I was soooo very confused by my gene testing results that  I just email my doc ( he is in Michigan and I am in Pa) and said someone translate this for me . 

email back was short  and sweet;  positive . Short and to the point works for me  :P

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Thanks! I am happy that it could help. :)

 

@Cindy, having the genes plus symptoms can only give cause for further investigation via blood test and/or endoscopic biopsy. Both of those would require you to remain on gluten for accurate results. If you have family members with celiac or other kinds of autoimmune diseases, especially Type 1 diabetes and Hashimoto's thyroiditis, that could increase the likelihood that you are dealing with celiac vs. non-celiac gluten intolerance (NCGI). Also, symptoms of malabsorption (vitamin and mineral deficiencies, etc.) may suggest an autoimmune cause (celiac) vs. NCGI, though some people with NCGI do have malabsorption too. (Not so much is known about the etiology and potential ramifications of NCGI as of now!)

 

Ultimately though, if you haven't had the blood tests or endoscopic biopsy I would encourage you to pursue them, particularly if you are planning to try going gluten free! For so many of us we end up in a bind because gluten free makes us feel so much better and thus, we end up not wanting to go back on it just to get tested.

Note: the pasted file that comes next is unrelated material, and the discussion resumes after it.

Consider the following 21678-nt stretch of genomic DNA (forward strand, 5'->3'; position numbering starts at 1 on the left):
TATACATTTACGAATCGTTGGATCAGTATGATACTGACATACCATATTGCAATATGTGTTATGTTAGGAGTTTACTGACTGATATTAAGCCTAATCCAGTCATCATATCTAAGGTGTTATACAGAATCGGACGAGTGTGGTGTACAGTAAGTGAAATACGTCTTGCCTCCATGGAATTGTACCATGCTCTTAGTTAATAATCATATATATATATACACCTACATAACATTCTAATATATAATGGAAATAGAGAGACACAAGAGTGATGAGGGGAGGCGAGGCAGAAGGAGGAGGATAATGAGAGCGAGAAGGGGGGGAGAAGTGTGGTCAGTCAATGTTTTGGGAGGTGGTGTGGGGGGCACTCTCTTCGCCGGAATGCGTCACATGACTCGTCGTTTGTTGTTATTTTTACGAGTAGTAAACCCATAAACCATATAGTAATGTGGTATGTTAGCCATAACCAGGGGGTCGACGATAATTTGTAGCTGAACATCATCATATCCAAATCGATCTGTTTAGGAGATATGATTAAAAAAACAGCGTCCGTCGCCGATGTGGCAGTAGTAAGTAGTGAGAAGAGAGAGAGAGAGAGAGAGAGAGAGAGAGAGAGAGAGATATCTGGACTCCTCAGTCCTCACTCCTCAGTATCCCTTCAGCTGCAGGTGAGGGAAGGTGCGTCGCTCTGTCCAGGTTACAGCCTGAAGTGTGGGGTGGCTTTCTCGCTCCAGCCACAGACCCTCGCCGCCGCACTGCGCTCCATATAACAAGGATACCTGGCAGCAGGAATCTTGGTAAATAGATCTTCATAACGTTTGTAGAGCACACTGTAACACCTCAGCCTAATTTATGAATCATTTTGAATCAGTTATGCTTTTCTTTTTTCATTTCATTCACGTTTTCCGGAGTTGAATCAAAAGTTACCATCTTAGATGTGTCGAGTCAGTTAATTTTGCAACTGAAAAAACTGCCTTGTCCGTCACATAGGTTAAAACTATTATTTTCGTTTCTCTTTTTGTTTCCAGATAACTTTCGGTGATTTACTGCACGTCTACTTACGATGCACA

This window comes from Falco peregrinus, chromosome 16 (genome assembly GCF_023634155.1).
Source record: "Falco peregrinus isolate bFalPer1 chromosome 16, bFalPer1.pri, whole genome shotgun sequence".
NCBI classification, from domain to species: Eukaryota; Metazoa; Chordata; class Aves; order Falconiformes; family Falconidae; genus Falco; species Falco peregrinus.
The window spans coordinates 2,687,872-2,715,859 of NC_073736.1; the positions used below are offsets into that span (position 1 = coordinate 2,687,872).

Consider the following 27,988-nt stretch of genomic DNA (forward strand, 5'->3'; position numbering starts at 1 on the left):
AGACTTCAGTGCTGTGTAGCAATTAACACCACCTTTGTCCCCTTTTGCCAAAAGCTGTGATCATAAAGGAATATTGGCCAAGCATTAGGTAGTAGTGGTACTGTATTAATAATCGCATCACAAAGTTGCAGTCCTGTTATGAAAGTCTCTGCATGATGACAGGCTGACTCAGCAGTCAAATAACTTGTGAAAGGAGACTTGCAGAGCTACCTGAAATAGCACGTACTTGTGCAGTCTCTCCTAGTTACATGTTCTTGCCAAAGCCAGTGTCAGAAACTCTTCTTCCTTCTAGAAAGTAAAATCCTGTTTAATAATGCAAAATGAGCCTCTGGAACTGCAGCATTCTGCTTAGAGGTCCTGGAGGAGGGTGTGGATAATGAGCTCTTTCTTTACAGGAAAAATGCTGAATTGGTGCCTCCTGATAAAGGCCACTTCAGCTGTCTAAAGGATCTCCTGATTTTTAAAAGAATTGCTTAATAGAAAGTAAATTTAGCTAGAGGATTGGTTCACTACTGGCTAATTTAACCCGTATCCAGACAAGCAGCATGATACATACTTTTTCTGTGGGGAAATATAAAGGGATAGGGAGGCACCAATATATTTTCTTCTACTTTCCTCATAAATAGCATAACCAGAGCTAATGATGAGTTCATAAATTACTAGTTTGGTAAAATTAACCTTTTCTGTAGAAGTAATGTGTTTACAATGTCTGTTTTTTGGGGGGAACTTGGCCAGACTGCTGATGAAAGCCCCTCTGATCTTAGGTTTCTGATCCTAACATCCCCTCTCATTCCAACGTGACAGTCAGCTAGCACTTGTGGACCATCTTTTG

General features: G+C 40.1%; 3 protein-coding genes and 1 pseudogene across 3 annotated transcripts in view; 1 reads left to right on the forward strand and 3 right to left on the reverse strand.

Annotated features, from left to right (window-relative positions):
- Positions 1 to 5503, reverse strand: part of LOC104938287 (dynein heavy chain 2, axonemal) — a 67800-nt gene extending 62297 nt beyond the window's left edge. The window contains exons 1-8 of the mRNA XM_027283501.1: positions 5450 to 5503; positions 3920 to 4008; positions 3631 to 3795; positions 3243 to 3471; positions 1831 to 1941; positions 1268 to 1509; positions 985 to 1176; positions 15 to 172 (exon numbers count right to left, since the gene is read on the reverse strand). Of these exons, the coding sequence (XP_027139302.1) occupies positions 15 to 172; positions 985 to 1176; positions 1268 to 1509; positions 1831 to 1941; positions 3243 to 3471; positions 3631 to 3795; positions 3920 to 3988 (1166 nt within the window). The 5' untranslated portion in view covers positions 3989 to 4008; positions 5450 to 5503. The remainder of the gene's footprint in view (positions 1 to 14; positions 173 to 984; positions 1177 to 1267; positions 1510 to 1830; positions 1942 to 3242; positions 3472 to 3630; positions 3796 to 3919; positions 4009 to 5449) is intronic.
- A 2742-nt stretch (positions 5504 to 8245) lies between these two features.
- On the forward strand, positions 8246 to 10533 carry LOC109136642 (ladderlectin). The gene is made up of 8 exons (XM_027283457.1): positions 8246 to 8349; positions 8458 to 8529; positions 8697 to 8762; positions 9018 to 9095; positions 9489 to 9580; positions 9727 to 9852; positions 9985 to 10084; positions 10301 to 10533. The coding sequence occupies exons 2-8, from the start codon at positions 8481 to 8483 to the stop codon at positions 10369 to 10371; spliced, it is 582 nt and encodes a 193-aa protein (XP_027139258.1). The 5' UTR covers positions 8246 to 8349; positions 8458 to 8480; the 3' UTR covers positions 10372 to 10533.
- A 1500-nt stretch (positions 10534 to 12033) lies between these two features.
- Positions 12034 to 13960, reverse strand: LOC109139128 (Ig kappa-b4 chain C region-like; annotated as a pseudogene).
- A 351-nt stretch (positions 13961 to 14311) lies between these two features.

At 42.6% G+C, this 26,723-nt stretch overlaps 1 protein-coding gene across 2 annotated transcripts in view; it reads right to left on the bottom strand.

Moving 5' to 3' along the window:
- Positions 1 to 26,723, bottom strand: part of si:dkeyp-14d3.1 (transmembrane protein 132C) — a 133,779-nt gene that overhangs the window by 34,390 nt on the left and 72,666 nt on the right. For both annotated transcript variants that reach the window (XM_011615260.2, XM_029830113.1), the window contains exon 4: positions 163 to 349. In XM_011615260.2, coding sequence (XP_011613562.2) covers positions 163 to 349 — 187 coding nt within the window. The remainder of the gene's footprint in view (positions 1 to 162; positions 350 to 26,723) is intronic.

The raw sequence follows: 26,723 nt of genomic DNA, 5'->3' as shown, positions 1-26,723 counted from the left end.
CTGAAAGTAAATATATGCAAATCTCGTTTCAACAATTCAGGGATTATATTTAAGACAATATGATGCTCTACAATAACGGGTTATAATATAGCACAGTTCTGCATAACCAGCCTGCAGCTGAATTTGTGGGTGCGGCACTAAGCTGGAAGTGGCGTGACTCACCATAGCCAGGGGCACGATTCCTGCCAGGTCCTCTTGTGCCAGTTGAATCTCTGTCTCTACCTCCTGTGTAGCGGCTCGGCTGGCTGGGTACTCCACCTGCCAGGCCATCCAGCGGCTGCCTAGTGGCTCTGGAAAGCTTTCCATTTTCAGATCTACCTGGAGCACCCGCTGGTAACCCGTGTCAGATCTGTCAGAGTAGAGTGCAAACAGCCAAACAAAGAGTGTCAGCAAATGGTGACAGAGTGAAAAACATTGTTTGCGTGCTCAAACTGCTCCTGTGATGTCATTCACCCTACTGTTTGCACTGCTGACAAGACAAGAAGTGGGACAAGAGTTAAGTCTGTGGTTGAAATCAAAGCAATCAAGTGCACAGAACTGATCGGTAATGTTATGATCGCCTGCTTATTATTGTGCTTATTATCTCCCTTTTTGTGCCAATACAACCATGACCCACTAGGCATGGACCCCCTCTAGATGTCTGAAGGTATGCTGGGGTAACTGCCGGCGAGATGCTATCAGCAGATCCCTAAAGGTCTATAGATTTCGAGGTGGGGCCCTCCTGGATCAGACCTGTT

Bottom line: there's really no way to know whether you have celiac vs. NCGI (or something entirely different) definitively based upon symptoms and gene results without further celiac testing. I really wish there was, as that could potentially make diagnosis much less confusing! By the way, your doc is pretty awesome for ordering such a thorough celiac gene test..  B)

 

Ps – In case you are interested, the full celiac antibody blood panel includes:

 

Total serum IGA

Tissue Transglutaminase (TTG) IGG

TTG IGA

Deamidated Gliadin Peptide (DGP) IGG

DGP IGA

Endomysial Antibody (EMA) IGA

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Thank you again!

 

I've been gluten-free since late last summer so the blood work didn't show anything alarming. I was getting stomach pains and eliminated various foods that I thought could be causing the problem. When I felt better from not eating gluten, I decided to stay away from gluten for good.

 

 

The Dr thought the endoscopy might not show much since I've been gluten free for so long (I went to the dr to get a confirmed diagnosis, mostly because my husband thought I was being weird and trendy by eating a gluten-free diet).

 

I am definitely not willing to go back on gluten- that would make me super sick everyday! For the past several months, Ive been having an increasingly worse reaction to the smallest bit of gluten, usually consumed accidentally while out to dinner, or even buying sauces, dressings, gravy mix, taco seasoning..I couldnt  understand my stomach issues since I wasnt eating the obvious things like bagels, bread, crackers, cookies. 

 

What would you do if you were me? Would you be contact thinking its probably celiac, maybe NCGI or would you go for an endoscopy? 

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I'm sorry to hear that you are getting more sensitive to gluten, though that seems to be par for the course for those of us with celiac or NCGI. :(